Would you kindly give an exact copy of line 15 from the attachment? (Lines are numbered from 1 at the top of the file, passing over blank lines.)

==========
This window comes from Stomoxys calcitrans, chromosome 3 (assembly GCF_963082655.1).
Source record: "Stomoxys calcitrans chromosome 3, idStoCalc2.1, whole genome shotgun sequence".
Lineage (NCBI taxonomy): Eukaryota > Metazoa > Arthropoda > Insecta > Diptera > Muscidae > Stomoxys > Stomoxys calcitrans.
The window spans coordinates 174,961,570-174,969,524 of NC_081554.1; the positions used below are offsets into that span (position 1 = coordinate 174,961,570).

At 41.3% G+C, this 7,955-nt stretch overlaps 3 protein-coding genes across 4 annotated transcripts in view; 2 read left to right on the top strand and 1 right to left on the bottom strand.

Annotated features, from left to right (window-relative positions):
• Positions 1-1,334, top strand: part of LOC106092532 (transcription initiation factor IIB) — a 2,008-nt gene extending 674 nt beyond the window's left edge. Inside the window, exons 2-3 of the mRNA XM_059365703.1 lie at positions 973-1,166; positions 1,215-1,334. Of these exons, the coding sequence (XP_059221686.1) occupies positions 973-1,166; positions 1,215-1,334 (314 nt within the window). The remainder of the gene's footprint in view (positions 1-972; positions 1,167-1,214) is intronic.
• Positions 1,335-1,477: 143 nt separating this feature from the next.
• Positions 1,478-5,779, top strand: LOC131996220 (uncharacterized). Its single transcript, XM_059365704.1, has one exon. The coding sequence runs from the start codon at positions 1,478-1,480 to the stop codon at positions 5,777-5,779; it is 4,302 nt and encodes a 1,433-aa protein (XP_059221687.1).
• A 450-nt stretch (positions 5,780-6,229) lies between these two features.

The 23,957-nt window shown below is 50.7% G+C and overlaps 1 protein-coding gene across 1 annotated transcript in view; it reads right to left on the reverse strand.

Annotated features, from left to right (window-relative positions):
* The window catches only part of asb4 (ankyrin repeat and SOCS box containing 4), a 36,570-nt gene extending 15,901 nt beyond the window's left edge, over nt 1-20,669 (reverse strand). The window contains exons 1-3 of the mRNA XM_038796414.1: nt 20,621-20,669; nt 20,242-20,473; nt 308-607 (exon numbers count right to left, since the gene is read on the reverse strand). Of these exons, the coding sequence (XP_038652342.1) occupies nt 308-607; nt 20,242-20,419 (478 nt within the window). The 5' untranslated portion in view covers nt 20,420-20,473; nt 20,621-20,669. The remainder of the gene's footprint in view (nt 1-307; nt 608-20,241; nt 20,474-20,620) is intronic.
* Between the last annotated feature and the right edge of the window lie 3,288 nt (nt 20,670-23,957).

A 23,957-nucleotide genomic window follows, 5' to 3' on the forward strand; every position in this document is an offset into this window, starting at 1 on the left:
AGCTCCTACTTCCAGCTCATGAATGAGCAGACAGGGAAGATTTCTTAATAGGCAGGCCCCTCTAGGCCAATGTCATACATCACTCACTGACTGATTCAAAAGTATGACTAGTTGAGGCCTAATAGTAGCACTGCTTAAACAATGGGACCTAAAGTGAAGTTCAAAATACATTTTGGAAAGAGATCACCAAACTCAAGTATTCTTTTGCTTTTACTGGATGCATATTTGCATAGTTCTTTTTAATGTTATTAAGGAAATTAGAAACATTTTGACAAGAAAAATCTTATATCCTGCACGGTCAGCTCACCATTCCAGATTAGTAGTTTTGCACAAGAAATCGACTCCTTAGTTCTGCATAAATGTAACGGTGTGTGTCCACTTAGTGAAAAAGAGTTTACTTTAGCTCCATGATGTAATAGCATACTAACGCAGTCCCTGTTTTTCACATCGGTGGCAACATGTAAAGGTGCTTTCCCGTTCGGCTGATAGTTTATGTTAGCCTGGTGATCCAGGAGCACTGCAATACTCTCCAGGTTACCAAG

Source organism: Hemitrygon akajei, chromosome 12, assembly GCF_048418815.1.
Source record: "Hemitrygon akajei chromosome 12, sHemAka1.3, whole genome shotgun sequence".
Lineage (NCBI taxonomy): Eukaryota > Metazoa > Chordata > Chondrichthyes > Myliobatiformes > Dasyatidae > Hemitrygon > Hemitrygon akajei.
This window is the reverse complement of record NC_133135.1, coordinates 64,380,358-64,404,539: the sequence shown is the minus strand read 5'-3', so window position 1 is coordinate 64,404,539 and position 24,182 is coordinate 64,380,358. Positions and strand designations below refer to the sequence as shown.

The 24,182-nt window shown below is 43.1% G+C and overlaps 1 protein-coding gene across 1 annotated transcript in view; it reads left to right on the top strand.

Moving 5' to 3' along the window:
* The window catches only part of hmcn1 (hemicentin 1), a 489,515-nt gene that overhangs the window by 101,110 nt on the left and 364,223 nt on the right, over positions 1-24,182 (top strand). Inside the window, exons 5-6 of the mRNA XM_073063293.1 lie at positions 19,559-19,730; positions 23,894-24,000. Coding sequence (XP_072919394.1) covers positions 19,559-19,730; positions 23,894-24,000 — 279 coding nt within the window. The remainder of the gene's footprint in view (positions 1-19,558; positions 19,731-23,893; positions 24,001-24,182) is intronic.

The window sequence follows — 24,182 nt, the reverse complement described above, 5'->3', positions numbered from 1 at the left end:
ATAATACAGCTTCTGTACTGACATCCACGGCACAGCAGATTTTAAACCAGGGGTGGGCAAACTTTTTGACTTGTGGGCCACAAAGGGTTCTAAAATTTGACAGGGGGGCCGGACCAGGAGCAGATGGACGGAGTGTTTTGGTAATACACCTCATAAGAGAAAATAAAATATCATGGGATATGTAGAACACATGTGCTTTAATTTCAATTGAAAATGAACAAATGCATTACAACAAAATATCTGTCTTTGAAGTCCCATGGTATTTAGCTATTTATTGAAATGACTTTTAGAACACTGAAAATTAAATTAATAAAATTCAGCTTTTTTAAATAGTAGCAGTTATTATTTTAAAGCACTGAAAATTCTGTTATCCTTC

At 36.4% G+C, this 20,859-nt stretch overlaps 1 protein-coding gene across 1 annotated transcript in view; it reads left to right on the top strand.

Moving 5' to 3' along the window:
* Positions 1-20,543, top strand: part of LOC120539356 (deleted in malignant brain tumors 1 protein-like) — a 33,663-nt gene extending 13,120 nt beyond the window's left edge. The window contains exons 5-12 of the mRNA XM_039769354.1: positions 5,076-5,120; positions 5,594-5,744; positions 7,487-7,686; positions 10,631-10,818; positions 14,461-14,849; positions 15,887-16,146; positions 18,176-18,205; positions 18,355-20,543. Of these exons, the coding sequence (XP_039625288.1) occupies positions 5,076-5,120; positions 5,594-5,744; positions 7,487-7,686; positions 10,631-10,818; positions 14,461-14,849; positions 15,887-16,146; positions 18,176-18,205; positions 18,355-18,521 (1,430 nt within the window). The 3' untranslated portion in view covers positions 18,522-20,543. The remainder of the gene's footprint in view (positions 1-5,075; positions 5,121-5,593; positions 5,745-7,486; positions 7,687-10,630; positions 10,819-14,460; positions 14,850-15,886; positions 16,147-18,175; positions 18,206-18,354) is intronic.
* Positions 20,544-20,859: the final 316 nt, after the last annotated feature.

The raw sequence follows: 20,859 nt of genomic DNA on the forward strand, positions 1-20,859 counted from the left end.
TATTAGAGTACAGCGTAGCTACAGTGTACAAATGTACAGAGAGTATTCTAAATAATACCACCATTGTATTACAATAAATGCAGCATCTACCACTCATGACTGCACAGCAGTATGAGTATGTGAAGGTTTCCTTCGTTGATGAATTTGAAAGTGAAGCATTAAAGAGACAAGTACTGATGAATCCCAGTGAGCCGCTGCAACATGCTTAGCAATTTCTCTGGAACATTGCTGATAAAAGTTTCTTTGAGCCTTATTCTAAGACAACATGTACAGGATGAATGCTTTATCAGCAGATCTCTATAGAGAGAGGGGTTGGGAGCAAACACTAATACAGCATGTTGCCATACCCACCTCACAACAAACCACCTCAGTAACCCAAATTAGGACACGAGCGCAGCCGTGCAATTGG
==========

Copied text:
A 23,957-nucleotide genomic window follows, 5' to 3' on the forward strand; every position in this document is an offset into this window, starting at 1 on the left: